North Liberty man spends months at a library computer, accomplishing goal of becoming a substitute teacher
In most cases, people will go to the library to check out a book, but for one North Liberty man, it was to check out a potential career.
Iowa has a statewide shortage of substitute teachers according to the National Education Association. For Walthall Odom, he said it was his goal to get involved to combat that shortage.
"It's a lengthy process to become a substitute teacher," Odom said.
Odom has spent the past few months turning the library into his temporary workspace. For hundreds of hours, he went to the North Liberty Community Library and sat at the computers nearest to the check-out desk which are designated to help people look for jobs. Odom said he was not simply looking for his next career opportunity, he was looking to fulfill a dream: to become a substitute teacher.
"It's not a job, it's like a lifestyle," Odom said. "And I just love helping people, kids, and just assisting and seeing what impact I can have on their lives, just like people impacted my life to get there."
According to the National Education Association, Iowa has a little more than 9,000 substitutes across the state. It says that marks the highest those numbers have ever been, but compared to 33,000 teachers, there is still a need for more.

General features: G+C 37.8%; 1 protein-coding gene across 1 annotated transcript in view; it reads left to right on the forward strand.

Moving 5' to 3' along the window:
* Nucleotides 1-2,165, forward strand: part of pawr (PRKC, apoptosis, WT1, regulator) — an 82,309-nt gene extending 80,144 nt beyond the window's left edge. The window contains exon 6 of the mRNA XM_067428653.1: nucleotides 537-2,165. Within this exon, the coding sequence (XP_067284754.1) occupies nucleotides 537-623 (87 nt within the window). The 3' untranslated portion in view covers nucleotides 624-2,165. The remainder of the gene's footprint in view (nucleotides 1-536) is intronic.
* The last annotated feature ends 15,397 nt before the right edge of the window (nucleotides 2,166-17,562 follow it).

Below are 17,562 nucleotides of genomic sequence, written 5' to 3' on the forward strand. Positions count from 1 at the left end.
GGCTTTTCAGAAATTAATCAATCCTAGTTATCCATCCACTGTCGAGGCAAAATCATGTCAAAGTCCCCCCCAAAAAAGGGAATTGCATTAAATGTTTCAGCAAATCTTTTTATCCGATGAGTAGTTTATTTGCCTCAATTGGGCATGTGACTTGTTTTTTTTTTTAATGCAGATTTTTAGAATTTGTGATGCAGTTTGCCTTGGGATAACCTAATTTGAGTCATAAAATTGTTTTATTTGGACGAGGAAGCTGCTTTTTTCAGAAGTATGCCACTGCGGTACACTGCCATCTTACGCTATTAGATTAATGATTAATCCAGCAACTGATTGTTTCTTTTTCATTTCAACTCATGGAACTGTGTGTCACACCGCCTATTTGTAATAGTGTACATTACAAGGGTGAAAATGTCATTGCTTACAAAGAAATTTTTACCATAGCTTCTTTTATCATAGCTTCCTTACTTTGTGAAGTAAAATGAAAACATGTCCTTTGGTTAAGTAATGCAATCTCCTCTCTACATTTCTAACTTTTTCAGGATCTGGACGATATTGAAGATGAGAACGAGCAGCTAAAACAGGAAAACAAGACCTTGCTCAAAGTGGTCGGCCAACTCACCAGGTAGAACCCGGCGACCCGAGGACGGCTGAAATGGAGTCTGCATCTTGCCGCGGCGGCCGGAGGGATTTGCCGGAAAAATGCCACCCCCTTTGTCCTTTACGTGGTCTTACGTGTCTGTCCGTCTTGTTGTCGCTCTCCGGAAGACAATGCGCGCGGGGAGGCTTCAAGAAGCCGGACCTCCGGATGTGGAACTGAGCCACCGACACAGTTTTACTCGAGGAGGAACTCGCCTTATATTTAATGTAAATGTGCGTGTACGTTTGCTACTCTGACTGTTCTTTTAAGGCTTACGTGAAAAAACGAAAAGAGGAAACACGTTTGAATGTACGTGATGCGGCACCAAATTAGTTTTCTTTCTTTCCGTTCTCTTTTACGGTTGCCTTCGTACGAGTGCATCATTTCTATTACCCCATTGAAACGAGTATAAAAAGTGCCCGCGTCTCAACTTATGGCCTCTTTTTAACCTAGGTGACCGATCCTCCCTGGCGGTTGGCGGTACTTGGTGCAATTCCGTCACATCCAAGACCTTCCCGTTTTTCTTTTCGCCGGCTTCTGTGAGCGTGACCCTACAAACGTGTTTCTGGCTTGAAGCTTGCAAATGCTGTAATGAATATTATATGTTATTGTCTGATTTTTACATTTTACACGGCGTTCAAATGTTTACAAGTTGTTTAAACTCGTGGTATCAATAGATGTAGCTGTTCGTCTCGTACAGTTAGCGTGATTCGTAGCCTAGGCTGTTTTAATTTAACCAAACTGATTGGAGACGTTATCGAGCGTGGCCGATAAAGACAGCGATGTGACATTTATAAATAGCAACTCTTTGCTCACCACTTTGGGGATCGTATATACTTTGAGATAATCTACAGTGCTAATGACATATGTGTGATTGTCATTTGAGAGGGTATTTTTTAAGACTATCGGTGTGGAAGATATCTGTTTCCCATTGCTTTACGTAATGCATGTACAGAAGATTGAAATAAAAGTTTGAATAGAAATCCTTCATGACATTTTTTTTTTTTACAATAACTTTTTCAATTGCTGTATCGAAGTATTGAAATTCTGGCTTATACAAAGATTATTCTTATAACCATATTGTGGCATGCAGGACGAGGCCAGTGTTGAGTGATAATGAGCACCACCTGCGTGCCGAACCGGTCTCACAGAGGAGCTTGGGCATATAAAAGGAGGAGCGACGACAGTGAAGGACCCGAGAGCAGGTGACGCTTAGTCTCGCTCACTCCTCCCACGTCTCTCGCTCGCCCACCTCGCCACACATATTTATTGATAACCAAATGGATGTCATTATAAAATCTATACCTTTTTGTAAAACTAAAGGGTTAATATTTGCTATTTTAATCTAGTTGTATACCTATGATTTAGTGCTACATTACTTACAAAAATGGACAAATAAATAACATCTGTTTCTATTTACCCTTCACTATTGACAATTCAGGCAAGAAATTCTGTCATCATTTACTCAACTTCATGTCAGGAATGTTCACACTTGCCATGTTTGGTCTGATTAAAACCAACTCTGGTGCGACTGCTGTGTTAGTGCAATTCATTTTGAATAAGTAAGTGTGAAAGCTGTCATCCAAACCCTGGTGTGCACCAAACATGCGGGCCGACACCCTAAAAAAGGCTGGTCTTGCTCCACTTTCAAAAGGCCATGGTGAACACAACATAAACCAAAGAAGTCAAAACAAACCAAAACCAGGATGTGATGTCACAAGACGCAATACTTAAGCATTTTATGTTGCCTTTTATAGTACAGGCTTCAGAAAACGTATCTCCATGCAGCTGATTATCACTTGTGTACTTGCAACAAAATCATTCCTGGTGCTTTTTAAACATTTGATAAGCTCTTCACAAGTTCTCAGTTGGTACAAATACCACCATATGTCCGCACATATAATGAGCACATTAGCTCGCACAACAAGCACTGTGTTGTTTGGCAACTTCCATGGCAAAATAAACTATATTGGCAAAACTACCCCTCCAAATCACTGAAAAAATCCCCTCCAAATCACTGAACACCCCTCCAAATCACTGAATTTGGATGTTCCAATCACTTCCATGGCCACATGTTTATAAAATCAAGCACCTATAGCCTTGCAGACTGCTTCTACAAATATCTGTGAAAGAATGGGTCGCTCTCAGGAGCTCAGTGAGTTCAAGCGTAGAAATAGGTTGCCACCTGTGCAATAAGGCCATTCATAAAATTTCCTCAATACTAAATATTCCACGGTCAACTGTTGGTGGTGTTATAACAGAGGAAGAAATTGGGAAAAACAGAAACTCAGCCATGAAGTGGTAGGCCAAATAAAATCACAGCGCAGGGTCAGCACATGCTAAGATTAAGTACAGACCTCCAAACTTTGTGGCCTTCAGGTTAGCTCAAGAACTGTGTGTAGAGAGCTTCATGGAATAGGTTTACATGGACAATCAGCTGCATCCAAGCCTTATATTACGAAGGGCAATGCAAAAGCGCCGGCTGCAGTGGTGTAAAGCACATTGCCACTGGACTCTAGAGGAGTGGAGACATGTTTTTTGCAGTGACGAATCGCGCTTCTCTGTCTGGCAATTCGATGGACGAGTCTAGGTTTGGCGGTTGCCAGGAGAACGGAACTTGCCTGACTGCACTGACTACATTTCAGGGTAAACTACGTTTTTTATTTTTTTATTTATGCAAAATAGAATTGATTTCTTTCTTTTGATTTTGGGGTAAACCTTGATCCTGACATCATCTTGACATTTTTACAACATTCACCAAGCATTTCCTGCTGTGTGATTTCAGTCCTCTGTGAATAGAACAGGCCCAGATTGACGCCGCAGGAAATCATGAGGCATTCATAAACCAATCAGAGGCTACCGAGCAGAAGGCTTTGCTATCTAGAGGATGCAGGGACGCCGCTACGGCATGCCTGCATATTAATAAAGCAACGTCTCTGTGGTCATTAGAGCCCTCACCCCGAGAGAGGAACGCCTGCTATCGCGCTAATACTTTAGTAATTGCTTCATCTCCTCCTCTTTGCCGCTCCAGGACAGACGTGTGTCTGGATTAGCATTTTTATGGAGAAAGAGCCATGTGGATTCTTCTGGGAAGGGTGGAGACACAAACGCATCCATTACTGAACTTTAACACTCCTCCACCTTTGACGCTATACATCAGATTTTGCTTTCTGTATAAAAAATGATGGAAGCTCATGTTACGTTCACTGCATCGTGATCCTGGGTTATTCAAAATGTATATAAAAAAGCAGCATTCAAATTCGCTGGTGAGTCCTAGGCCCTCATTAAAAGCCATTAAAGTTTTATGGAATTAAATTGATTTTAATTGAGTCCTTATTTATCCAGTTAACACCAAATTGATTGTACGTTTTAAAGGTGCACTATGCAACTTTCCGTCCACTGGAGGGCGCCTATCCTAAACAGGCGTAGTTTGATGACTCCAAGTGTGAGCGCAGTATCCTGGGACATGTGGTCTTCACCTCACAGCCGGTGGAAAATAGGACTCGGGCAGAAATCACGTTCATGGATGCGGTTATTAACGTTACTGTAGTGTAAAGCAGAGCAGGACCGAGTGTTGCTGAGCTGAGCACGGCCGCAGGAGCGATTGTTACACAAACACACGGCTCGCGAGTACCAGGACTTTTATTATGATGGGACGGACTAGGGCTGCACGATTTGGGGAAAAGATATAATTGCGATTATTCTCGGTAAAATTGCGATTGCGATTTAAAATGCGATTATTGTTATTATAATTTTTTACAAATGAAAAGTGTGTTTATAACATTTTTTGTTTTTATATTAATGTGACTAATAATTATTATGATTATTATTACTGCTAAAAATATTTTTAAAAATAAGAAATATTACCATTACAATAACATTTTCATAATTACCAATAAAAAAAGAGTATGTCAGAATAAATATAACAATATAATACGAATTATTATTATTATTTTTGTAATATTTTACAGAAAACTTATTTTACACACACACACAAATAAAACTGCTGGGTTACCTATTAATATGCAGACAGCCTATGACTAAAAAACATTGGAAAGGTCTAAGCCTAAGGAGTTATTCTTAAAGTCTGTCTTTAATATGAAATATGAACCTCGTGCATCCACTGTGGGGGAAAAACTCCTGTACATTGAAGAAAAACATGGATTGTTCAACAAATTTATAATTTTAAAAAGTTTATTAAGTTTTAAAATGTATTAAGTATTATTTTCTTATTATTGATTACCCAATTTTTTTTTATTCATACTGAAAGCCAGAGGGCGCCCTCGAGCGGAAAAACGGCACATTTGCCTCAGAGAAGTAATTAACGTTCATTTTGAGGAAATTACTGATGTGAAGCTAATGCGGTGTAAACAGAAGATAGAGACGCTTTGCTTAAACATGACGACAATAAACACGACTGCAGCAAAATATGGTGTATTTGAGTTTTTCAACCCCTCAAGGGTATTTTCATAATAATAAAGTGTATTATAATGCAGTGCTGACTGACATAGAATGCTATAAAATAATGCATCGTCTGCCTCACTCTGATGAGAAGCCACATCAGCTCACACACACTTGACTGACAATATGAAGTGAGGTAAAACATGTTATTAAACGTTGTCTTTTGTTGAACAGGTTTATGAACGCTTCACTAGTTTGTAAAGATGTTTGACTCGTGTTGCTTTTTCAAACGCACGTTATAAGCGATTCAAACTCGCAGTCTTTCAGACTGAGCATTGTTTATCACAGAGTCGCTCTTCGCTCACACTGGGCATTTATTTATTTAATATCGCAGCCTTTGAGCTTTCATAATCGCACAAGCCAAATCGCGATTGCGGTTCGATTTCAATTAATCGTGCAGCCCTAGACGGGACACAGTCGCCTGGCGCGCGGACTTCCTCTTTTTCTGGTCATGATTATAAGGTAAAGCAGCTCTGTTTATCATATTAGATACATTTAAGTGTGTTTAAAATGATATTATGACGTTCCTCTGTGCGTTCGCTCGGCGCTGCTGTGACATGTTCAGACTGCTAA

"That's why I went into it," Odom said. "At first, I didn't know there was a greater need becoming a substitute teacher, but as I got into it and researched it, I saw that there was a great need of being a substitute teacher, and also being a teacher."
Last week, Odom got some good news: he was officially certified by the state's Board of Educational Examiners as an eligible and licensed substitute teacher. But he says it would have been impossible without the library and the staff that went above-and-beyond for him.
"Watching someone be able to meet a goal they're trying to meet or get a job, all those things are thrilling for us," said Jennie Garner, the Library Director at the North Liberty Community Library. "That's what libraries are all about."
The North Liberty Community Library has been pushing to help people get jobs, and Odom noticed how the staff helped him time and time again with life and career advice as he worked to become certified.
"Most times you can't use the computer for an hour," Odom said. "They let me use the computers for four, five, six hours."
Garner said job placement and job searching has gone hand-in-hand with the library in the past, and being able to see it work through Odom's success is amazing.
"We have people Skyping interviews in the meeting rooms, people doing career development, meeting to start businesses," Garner said.
Now that Odom is certified to teach, he considers his dream job a chance to keep helping others.
"I think the last part of my life, I would like to serve other people in the nursing and teaching," Odom said. "What I would say to other people is don't give up on your dreams."
Odom said he is already in the progress of applying for nursing school, eventually to fulfill another dream of his. He said his plans to apply will not differ from the game plan that already worked so well: he will be back at the library to continue to apply.